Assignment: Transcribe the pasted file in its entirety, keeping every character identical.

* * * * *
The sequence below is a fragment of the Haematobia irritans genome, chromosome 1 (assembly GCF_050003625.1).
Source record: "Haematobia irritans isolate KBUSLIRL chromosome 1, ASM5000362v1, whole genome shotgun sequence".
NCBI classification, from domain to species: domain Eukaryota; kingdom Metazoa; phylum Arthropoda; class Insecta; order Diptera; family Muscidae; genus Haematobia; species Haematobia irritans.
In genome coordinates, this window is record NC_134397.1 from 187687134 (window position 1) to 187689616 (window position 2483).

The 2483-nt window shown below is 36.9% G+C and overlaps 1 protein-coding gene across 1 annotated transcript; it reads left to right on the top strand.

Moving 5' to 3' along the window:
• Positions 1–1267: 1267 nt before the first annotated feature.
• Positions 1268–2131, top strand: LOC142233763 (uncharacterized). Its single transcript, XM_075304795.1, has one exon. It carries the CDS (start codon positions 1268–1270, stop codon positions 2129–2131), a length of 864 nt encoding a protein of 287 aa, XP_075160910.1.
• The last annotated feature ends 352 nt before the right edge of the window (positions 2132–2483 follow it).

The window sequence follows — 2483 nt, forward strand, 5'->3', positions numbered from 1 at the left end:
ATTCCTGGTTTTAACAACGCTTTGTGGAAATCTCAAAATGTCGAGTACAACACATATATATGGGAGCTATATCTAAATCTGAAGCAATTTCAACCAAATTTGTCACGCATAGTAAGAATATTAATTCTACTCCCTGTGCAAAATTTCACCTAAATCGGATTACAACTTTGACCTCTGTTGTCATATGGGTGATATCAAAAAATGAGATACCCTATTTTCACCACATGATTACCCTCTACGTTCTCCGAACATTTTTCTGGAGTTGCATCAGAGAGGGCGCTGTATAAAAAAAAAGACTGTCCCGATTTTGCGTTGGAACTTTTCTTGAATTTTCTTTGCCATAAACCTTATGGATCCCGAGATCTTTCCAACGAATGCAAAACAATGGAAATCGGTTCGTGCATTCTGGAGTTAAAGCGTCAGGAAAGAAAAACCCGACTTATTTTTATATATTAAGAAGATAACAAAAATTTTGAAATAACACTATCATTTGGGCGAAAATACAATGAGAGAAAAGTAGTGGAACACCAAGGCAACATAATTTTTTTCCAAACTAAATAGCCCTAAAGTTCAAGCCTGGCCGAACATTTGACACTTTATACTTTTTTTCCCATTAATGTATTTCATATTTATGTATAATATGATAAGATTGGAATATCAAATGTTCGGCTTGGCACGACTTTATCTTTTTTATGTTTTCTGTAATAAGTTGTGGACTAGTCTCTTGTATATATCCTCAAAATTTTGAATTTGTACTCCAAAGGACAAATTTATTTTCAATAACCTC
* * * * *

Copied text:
The sequence below is a fragment of the Haematobia irritans genome, chromosome 1 (assembly GCF_050003625.1).
Source record: "Haematobia irritans isolate KBUSLIRL chromosome 1, ASM5000362v1, whole genome shotgun sequence".
NCBI classification, from domain to species: domain Eukaryota; kingdom Metazoa; phylum Arthropoda; class Insecta; order Diptera; family Muscidae; genus Haematobia; species Haematobia irritans.
In genome coordinates, this window is record NC_134397.1 from 187687134 (window position 1) to 187689616 (window position 2483).

The 2483-nt window shown below is 36.9% G+C and overlaps 1 protein-coding gene across 1 annotated transcript; it reads left to right on the top strand.

Moving 5' to 3' along the window:
• Positions 1–1267: 1267 nt before the first annotated feature.
• Positions 1268–2131, top strand: LOC142233763 (uncharacterized). Its single transcript, XM_075304795.1, has one exon. It carries the CDS (start codon positions 1268–1270, stop codon positions 2129–2131), a length of 864 nt encoding a protein of 287 aa, XP_075160910.1.
• The last annotated feature ends 352 nt before the right edge of the window (positions 2132–2483 follow it).

The window sequence follows — 2483 nt, forward strand, 5'->3', positions numbered from 1 at the left end:
ATTCCTGGTTTTAACAACGCTTTGTGGAAATCTCAAAATGTCGAGTACAACACATATATATGGGAGCTATATCTAAATCTGAAGCAATTTCAACCAAATTTGTCACGCATAGTAAGAATATTAATTCTACTCCCTGTGCAAAATTTCACCTAAATCGGATTACAACTTTGACCTCTGTTGTCATATGGGTGATATCAAAAAATGAGATACCCTATTTTCACCACATGATTACCCTCTACGTTCTCCGAACATTTTTCTGGAGTTGCATCAGAGAGGGCGCTGTATAAAAAAAAAGACTGTCCCGATTTTGCGTTGGAACTTTTCTTGAATTTTCTTTGCCATAAACCTTATGGATCCCGAGATCTTTCCAACGAATGCAAAACAATGGAAATCGGTTCGTGCATTCTGGAGTTAAAGCGTCAGGAAAGAAAAACCCGACTTATTTTTATATATTAAGAAGATAACAAAAATTTTGAAATAACACTATCATTTGGGCGAAAATACAATGAGAGAAAAGTAGTGGAACACCAAGGCAACATAATTTTTTTCCAAACTAAATAGCCCTAAAGTTCAAGCCTGGCCGAACATTTGACACTTTATACTTTTTTTCCCATTAATGTATTTCATATTTATGTATAATATGATAAGATTGGAATATCAAATGTTCGGCTTGGCACGACTTTATCTTTTTTATGTTTTCTGTAATAAGTTGTGGACTAGTCTCTTGTATATATCCTCAAAATTTTGAATTTGTACTCCAAAGGACAAATTTATTTTCAATAACCTC